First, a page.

I watch as his hands fly. Units are disassembled in a matter of minutes, parts are interchanged, put back together, and a gizmo, is stuck back in the furnace. He presses a button and the furnace starts to hum smoothly.
I have never seen anything like that before. Wait, yes I did, once I was lonely and bored one night and I was flipping through the channels on the cable and I caught a demonstration of soldiers disassembling and assembling their guns blindfolded, in a contest of speed. That is the only comparison I can make.
"Good as new he says" as he puts the furnace back together and his tools back in the box.
I lead him back up the stairs to the kitchen and goe to the counter to get my purse and checkbook.
"How much do I owe you?" I ask with a heavy heart.
"No Charge" is his cherry response.
I am dumbfounded and he immediately sees it in my face.
"Really, no charge. The service call is covered under your basic policy and I was able to make one good part out of two broken parts. I can't charge you for that. Let's call it my own little re-cycling program."
As he begins to put his boots back on at the door she, in a rush of gratitude, blurts out "I don't suppose you would like a cup of coffee, would you?"
He turns to look at me and I sense that he is going to refuse but I blunder on, "Really, it is no problem I'm just going to make my self another cup of instant."
He agrees saying "that is indeed very kind of you, I left home to do this service call with out eating my breakfast and a cup of coffee would be very nice."
As I prepare the coffee he sits at the table letting his eyes wander the room taking everything in.
When I place it in front of him in a chipped mug he is grateful and cradles it in both hands. I notice that they are slim, soft and very, very clean. The nails are manicured and have been buffed. They are not the hands of a burner technician, they are of the hands of, I simply don't know.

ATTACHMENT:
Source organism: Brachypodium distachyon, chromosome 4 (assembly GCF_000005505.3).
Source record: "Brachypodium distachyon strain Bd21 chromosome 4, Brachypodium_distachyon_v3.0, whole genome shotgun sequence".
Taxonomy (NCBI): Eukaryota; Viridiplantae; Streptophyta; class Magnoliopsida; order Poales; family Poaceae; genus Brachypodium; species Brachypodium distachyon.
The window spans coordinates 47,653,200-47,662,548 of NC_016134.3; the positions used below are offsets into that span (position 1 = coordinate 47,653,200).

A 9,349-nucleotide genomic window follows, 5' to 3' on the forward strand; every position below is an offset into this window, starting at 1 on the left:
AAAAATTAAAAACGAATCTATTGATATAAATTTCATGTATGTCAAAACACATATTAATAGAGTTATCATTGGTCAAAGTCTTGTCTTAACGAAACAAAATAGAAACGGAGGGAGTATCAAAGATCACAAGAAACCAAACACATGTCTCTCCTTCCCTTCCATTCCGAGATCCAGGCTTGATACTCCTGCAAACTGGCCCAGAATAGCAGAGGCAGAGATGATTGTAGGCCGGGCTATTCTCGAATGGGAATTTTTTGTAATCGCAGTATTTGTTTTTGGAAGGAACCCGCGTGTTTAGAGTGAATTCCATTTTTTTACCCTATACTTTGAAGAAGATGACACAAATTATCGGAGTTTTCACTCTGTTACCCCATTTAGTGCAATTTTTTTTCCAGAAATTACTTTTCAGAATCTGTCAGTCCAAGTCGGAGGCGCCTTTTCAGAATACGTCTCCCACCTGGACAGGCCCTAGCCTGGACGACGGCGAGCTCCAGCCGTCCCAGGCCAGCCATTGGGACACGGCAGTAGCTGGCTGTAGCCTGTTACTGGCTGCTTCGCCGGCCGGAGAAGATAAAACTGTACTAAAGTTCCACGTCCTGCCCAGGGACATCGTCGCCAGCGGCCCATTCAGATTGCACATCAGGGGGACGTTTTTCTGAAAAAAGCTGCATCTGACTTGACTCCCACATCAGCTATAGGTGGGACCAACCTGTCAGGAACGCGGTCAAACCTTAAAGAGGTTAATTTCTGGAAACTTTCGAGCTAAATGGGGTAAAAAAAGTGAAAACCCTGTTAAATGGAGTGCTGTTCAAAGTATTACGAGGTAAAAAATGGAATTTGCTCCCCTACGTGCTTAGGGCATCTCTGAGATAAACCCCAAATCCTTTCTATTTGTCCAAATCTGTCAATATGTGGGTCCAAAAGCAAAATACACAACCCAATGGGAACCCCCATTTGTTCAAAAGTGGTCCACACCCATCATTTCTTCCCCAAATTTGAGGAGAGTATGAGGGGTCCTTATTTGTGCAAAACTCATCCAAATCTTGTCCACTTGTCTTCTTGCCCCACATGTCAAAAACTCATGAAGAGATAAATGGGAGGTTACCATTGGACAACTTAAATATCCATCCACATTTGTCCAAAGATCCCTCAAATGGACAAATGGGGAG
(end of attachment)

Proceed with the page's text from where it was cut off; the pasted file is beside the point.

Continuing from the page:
"Sugar... Cream?" I ask.
"A little artificial sweetener if you have it, just this way if you don't."
"Sorry," I answer my head dropping a little in embarrassment.
"It's alright," he smiles at my forehead.
For the first time I examine this technician in front of me at the table. He is tall, close to 6 feet, soft gray brush cut hair, gold spectacles, fairly slim build, definitely not skinny, but no extra fat. A wedding ring and an expensive Seiko Gold watch are the only jewelry.
As I sit and casually chat I am amazed at his command of the English language and his knowledge of any and all things. We talk of the weather, sports, local, regional and national, and the local school system. The current job market is covered when he notices to where the paper is opened. We even talk about state politics, of which he seems to have a very strong grasp. They talk of the upcoming election campaign and the chance that the current governor, who has raised many contentious issues, can get reelected. Two hours pass and neither of us has even noticed a minute of it. He has not moved a muscle sitting there with his hands folded, his knees crossed, and looking into her face talking to her.